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The Postman

As part of my BA (Hons) Interaction Design Arts course

at London College of Communication


Text / Acrylic on paper

114.5 x 45cm each

December 2020 ~ January 2021

We were given a brief to look at the worlds contained within a text and how we would visualise them, which is up to our own interpretation.

Focusing on storytelling techniques, I began questioning the ways in which narratives have been communicated and presented. The way that stories are told makes a difference in the reader's experience as well, regardless of the content.

For 'The Postman', I looked at the conventional means by which biology have been written and understood, and rewrote the process of the circulatory system in the form of prose and a comic.

The Postman


Breathing heavy, I look out at the vast tunnel in front of me.


The others are scuttling next to me, footsteps in a hurry as they carry their parcels on hand. We constantly have to be on the move.


I pick up the packages and is immediately swept away by the flurry of haste around me. I was provided with no instructions on what to do, but simply to take what I’ve been given and follow the others. It’s a well-oiled and fast-paced system that no one has the time to question or take issue with. In about 120 days, I’ll be replaced.


After rushing down the tunnel, I enter a cavernous rotunda, where more of us are entering through another tunnel on the right. There is only one way to exit, which is through the pair of lofty doors in front of us, constantly being pushed open as more of us make our way out with each loud thump of the closing doors.


Once I got through, I slide down a steep slope, precariously holding onto the blue parcels so they don’t slip. I bump straight into the back of the person in front of me, and as I look up, everyone is packed together with barely any space to move. As more and more individuals enter and gather behind me, the chamber starts to fill up and progressively becomes a lot stuffier. When there’s no more room left to accommodate any more individuals, the ones at the front of the crowd ram the latched doorway open as we flood out.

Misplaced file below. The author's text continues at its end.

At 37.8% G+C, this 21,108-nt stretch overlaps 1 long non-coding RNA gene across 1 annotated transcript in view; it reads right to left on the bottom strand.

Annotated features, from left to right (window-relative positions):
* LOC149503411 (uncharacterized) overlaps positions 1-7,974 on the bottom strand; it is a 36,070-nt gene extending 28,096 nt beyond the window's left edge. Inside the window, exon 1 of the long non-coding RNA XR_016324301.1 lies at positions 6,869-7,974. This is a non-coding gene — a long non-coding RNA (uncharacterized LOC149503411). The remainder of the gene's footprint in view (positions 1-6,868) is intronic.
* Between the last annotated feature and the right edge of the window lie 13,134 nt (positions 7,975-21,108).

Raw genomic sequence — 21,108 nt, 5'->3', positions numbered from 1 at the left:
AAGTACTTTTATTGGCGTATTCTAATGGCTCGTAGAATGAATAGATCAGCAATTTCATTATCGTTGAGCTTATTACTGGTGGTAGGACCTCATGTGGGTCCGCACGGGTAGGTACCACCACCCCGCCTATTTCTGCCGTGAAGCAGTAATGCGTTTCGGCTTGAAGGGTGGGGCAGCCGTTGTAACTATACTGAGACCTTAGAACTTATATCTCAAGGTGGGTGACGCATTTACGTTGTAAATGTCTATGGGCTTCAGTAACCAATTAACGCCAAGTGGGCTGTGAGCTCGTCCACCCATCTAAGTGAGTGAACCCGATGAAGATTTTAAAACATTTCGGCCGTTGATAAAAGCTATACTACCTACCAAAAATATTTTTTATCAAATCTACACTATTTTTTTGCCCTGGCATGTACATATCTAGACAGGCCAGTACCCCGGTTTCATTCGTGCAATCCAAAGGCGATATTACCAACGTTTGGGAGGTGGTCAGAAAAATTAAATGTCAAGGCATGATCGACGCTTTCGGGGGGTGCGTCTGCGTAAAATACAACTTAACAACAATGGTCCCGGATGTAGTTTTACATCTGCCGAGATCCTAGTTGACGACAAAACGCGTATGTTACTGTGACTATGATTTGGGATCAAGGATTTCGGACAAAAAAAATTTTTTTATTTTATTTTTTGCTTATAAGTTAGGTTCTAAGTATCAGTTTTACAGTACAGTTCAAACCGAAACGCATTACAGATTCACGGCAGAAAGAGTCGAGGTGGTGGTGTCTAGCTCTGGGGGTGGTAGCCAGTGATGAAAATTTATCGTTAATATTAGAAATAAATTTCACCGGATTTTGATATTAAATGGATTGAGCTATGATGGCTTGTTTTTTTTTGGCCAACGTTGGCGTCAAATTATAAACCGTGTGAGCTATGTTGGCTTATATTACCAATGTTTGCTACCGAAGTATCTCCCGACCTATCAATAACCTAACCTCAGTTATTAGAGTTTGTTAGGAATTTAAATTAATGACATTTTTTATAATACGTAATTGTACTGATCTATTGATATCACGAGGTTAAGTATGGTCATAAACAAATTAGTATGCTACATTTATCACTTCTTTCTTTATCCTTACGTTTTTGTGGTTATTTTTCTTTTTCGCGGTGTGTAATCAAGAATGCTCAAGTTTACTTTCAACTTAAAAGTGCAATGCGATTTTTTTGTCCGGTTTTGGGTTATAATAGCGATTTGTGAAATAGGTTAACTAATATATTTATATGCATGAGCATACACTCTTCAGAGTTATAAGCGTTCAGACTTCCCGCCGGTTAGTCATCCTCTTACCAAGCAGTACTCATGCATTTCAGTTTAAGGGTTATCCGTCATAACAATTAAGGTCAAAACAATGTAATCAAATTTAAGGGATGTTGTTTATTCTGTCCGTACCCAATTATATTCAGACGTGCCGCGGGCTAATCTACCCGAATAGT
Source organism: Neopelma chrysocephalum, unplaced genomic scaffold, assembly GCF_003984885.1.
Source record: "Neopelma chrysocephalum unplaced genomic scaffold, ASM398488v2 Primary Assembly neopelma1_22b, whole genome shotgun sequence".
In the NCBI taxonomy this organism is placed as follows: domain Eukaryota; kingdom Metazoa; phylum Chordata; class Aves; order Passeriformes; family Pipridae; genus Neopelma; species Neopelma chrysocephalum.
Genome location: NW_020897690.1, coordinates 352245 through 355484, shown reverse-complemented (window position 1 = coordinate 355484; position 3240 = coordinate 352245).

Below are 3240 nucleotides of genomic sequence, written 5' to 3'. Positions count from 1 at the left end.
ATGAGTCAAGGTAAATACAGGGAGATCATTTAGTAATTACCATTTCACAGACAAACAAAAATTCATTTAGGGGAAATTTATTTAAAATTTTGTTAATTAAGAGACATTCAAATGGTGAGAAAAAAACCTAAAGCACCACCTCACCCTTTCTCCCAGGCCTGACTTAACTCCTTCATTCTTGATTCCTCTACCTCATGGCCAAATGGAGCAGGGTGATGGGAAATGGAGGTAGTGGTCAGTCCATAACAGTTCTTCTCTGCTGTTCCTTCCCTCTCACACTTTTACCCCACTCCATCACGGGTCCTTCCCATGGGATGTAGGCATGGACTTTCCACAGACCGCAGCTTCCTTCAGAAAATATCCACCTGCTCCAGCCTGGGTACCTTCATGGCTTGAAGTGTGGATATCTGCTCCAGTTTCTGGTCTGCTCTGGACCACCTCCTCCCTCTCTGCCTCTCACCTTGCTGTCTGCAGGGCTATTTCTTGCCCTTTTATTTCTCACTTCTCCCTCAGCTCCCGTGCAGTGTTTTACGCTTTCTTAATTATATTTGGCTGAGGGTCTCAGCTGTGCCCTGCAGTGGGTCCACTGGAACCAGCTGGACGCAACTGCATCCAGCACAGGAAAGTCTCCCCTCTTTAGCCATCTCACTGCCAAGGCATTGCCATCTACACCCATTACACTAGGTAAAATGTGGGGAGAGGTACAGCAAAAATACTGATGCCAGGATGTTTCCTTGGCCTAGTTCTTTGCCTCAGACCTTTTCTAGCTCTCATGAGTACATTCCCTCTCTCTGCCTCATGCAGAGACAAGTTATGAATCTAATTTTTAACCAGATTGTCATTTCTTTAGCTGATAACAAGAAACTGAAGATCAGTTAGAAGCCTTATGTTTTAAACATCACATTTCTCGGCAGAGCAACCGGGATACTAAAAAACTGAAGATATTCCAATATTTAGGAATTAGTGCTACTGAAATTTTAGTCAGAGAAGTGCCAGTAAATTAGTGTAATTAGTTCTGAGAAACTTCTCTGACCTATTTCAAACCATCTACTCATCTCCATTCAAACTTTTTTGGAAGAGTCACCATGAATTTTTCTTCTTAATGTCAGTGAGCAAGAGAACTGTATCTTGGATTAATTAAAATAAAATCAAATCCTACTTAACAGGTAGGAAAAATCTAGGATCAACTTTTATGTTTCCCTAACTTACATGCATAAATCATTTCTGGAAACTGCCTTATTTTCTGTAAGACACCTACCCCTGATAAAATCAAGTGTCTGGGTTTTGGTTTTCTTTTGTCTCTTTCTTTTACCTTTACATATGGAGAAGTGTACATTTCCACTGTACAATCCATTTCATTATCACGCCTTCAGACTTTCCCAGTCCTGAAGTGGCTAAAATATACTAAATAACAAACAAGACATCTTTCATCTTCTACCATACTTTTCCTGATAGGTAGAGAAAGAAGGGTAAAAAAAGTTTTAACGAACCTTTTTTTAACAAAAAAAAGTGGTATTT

From here, I have to run. Shoved by the horde behind me as the doorway closes and the number of occupants in the previous room packs up again, we have no choice but to sprint or be trampled over. Faced with a number of passages, I dart down each possible opening as they increasingly get more complicated and narrow, not intending on a place to go but simply to avoid obstructing the rapid surge of individuals behind me.


I eventually arrive at a crescent-shaped corridor with windows along one of the curved sides. Like clockwork, we drop the parcels into a window in exchange for new ones to be delivered. I toss the bundle of goods I have into a window, was handed the red ones that I’ll have to distribute, and quickly make my way out of the corridor. 


Pacing down the passageways, I reach a separate rotunda, similar to the one I first entered but with a more concrete build. Going through a near identical pair of towering doors, the chamber that I enter is the most extensive and substantial by far.


Enormous columns rise up to form the arched ceiling, with rows and rows of individuals huddled to get through to the exit — an imposing set of gates that will lead me to the final destination for my first lap. As we stream out of the hall, the race begins again where I’ll have to make my way through intricate mazes to deliver the packages to the right places.


Breathing heavy, I look out at the vast tunnel in front of me.

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